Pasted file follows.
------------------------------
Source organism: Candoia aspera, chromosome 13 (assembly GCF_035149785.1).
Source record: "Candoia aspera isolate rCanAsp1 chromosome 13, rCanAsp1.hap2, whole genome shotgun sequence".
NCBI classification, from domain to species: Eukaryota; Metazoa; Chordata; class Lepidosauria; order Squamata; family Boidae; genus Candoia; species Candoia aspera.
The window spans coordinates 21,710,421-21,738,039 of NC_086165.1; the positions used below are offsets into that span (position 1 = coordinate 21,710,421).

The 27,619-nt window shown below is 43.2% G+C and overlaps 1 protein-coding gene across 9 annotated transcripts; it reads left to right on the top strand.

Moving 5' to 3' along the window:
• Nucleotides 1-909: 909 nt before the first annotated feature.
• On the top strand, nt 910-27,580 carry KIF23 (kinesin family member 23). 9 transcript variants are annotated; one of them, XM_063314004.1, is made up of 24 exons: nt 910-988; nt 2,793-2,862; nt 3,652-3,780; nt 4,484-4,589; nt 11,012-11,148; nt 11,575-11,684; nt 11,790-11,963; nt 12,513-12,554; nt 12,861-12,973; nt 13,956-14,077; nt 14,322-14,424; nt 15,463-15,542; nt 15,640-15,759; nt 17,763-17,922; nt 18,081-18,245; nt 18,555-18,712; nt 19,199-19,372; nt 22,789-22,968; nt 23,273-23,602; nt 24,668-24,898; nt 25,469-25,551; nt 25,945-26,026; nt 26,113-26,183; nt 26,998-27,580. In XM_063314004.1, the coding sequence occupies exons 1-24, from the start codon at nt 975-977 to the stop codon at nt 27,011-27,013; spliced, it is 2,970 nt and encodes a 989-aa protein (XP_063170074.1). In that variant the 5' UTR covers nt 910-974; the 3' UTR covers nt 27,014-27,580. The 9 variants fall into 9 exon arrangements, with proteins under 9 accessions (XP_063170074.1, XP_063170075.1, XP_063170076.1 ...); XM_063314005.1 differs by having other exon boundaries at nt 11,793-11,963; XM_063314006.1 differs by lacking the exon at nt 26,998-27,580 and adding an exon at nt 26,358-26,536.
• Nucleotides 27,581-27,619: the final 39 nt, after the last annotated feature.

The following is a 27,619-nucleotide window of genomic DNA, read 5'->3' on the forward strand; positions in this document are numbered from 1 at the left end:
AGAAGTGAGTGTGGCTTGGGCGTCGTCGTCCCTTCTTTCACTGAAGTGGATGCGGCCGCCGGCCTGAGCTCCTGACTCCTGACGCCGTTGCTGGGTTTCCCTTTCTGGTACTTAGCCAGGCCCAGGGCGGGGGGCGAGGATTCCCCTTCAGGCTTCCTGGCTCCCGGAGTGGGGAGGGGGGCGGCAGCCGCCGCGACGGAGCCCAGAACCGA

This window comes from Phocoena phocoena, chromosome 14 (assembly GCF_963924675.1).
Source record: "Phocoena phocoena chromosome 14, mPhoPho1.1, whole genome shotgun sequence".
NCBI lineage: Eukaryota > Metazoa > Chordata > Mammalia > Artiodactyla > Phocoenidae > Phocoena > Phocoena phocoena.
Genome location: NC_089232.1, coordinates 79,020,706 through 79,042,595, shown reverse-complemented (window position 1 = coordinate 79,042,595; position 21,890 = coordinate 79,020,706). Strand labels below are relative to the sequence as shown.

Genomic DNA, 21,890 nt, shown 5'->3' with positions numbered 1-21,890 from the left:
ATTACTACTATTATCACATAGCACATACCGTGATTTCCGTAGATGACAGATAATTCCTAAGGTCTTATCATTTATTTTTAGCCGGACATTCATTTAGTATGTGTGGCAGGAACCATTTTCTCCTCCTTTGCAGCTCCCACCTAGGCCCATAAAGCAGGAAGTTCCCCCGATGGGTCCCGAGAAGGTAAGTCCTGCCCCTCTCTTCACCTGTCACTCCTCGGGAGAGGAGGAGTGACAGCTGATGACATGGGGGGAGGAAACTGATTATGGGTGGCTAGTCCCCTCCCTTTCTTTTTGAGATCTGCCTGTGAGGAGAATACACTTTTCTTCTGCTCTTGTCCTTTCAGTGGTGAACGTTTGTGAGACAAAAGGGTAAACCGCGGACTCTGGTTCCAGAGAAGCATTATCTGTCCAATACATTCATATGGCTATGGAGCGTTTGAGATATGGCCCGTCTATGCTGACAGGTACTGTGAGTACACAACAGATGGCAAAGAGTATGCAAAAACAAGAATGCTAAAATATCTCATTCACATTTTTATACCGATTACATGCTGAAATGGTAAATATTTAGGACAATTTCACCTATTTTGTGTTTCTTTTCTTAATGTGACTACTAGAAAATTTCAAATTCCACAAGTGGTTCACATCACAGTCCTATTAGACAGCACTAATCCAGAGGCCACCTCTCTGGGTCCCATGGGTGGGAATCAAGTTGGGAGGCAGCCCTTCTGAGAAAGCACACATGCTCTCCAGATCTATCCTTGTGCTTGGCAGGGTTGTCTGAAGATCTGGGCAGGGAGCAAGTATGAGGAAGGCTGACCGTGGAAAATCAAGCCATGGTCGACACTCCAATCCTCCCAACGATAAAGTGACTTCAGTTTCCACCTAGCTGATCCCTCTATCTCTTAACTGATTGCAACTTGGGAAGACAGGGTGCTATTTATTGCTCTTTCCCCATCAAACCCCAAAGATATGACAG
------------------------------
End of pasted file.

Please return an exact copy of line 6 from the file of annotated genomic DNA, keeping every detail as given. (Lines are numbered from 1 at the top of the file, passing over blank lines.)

Moving 5' to 3' along the window: